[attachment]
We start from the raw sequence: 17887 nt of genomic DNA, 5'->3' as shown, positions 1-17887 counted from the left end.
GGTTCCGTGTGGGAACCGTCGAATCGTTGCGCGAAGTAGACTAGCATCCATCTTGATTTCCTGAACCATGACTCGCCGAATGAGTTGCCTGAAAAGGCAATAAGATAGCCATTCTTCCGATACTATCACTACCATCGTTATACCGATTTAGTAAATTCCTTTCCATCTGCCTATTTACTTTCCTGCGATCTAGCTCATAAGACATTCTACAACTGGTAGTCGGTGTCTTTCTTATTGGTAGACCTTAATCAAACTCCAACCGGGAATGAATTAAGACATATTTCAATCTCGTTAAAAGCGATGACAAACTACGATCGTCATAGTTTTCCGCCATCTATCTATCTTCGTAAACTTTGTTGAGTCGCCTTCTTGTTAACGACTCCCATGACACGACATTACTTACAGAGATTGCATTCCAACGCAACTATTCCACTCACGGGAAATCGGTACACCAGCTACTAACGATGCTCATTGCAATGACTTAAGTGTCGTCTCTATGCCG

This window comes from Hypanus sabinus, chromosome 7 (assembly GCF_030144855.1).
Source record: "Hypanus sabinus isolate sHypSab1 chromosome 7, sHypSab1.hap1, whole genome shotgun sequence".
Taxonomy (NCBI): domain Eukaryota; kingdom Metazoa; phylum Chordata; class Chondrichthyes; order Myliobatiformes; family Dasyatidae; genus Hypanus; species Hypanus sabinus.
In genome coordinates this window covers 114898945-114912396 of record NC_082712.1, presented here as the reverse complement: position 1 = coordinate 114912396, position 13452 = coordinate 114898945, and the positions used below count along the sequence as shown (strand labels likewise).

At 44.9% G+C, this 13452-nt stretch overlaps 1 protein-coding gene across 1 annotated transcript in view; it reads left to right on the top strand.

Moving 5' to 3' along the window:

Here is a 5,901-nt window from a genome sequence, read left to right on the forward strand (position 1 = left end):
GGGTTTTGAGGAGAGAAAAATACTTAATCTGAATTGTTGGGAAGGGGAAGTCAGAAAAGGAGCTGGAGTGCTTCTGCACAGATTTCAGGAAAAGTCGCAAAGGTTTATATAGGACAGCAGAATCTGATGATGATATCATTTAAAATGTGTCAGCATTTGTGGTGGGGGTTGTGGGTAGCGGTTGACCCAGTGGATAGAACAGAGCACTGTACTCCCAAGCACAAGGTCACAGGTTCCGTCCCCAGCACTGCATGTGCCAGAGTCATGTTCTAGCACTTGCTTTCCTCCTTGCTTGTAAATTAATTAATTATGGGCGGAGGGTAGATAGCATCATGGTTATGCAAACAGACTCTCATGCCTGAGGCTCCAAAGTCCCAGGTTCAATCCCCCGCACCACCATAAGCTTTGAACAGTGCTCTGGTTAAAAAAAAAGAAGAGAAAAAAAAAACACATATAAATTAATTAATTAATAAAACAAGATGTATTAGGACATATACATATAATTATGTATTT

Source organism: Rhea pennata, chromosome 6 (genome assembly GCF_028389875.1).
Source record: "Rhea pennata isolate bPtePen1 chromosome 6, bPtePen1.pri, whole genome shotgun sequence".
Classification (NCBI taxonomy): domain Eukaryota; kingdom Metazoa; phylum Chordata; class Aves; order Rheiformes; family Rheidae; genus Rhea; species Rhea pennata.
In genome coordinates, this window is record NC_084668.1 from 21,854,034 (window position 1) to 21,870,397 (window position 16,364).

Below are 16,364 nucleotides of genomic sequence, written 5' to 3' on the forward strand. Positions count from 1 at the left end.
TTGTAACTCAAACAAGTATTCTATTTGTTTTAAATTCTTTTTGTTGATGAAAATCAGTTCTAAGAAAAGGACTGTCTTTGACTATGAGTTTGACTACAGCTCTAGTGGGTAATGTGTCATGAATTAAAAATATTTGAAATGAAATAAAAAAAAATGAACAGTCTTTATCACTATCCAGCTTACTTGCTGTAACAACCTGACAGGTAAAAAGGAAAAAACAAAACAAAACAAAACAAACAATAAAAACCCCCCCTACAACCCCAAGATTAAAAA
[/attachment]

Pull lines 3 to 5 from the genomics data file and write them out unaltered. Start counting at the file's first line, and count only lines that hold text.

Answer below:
This window comes from Hypanus sabinus, chromosome 7 (assembly GCF_030144855.1).
Source record: "Hypanus sabinus isolate sHypSab1 chromosome 7, sHypSab1.hap1, whole genome shotgun sequence".
Taxonomy (NCBI): domain Eukaryota; kingdom Metazoa; phylum Chordata; class Chondrichthyes; order Myliobatiformes; family Dasyatidae; genus Hypanus; species Hypanus sabinus.